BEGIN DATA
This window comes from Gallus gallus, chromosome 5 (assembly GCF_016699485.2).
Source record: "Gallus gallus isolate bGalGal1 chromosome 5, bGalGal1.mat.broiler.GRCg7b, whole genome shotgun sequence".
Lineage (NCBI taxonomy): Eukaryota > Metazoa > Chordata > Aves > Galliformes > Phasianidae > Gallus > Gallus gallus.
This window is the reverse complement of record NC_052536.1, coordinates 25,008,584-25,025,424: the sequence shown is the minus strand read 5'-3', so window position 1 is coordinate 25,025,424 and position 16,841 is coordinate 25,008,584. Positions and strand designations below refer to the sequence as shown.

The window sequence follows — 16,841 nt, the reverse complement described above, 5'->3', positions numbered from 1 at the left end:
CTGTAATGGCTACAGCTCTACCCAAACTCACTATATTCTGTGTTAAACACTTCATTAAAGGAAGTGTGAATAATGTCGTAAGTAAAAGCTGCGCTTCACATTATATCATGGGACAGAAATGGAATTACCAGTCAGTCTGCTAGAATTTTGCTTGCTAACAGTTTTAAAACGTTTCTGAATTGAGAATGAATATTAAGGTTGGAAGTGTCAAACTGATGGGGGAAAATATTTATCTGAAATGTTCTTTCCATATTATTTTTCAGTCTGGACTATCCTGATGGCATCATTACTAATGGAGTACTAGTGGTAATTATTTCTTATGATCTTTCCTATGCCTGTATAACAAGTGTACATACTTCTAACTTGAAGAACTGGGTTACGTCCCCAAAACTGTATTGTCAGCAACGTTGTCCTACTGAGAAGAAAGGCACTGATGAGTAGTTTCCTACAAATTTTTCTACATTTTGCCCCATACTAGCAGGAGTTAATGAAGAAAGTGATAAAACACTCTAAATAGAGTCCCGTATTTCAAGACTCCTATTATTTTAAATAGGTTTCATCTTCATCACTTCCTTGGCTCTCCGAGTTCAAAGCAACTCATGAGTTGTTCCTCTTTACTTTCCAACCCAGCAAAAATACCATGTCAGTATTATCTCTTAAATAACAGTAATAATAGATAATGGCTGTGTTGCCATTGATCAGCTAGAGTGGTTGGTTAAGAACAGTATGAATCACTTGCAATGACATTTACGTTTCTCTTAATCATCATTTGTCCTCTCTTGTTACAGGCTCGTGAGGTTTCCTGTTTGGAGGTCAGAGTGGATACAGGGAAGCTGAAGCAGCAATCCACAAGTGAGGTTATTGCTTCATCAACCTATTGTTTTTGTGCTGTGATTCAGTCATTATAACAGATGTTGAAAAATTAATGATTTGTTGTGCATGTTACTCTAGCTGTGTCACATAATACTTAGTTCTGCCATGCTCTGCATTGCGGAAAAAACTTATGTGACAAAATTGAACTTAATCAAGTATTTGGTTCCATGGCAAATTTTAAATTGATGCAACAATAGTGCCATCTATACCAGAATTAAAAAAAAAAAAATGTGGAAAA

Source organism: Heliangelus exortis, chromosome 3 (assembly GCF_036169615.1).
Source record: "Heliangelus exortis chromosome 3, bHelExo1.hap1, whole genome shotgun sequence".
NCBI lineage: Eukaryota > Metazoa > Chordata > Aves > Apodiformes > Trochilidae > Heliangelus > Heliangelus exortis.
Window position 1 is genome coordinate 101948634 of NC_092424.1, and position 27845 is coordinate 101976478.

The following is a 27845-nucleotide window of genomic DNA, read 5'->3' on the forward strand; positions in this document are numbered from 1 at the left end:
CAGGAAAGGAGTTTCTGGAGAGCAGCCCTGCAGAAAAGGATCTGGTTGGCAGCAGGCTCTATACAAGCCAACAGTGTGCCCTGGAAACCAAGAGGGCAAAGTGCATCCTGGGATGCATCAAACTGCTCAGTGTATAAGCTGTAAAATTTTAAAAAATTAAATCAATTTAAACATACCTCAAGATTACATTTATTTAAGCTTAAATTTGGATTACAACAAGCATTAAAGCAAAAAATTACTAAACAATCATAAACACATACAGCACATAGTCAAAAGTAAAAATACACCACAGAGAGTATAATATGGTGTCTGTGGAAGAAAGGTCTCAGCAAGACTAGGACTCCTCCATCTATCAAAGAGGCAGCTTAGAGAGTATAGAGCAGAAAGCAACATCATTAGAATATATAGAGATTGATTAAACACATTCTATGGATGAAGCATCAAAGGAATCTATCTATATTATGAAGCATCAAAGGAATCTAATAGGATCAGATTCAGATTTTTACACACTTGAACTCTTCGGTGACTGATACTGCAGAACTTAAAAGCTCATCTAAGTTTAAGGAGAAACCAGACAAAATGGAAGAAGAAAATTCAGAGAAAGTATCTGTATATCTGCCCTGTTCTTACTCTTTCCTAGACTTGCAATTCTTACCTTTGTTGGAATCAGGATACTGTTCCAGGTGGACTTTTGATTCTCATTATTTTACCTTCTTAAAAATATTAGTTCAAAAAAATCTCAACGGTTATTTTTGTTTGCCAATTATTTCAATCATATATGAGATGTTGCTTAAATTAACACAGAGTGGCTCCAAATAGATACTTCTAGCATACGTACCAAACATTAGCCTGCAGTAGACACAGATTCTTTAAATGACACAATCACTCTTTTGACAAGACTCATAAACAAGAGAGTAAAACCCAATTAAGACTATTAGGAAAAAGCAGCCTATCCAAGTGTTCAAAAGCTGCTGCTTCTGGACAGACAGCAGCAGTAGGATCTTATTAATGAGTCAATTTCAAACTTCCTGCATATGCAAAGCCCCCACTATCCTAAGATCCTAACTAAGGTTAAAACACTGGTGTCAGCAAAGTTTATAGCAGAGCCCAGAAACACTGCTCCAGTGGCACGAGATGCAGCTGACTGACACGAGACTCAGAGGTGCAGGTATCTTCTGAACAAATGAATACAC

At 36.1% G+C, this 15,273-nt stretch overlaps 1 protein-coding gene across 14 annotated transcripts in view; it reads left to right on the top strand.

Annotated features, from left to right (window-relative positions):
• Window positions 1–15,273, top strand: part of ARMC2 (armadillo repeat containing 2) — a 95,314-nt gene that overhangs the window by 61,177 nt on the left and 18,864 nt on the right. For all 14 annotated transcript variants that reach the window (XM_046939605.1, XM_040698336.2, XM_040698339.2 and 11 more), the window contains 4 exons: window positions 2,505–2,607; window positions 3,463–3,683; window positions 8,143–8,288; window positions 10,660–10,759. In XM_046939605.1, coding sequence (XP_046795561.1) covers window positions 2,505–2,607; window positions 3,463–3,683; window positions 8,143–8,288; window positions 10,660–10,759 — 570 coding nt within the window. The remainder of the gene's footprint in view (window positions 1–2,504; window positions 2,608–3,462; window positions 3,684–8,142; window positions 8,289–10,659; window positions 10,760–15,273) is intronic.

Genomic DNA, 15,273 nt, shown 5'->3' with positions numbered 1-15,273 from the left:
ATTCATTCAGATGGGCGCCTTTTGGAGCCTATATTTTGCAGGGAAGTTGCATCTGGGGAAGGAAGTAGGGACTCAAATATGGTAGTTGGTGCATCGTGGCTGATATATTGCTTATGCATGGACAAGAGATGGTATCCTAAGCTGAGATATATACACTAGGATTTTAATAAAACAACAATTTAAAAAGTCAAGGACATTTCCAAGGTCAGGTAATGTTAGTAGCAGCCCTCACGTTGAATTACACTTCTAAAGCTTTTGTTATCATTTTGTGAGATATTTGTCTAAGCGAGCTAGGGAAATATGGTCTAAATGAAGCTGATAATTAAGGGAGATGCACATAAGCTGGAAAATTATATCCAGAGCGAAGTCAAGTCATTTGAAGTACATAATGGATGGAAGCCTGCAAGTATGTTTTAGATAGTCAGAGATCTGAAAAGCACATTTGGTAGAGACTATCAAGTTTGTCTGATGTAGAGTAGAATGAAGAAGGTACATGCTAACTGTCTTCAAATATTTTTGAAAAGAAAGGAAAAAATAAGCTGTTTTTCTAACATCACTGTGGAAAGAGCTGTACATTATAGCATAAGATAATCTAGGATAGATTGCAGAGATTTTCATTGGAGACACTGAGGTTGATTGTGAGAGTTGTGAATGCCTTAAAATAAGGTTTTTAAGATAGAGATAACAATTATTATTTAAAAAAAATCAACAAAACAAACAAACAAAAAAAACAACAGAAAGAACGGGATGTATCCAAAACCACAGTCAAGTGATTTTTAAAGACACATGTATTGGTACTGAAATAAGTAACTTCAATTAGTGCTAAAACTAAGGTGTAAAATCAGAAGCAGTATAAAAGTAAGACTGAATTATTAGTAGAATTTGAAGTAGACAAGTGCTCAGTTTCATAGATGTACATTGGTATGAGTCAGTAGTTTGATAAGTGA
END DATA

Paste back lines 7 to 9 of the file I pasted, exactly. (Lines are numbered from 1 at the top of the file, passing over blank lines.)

Source organism: Heliangelus exortis, chromosome 3 (assembly GCF_036169615.1).
Source record: "Heliangelus exortis chromosome 3, bHelExo1.hap1, whole genome shotgun sequence".
NCBI lineage: Eukaryota > Metazoa > Chordata > Aves > Apodiformes > Trochilidae > Heliangelus > Heliangelus exortis.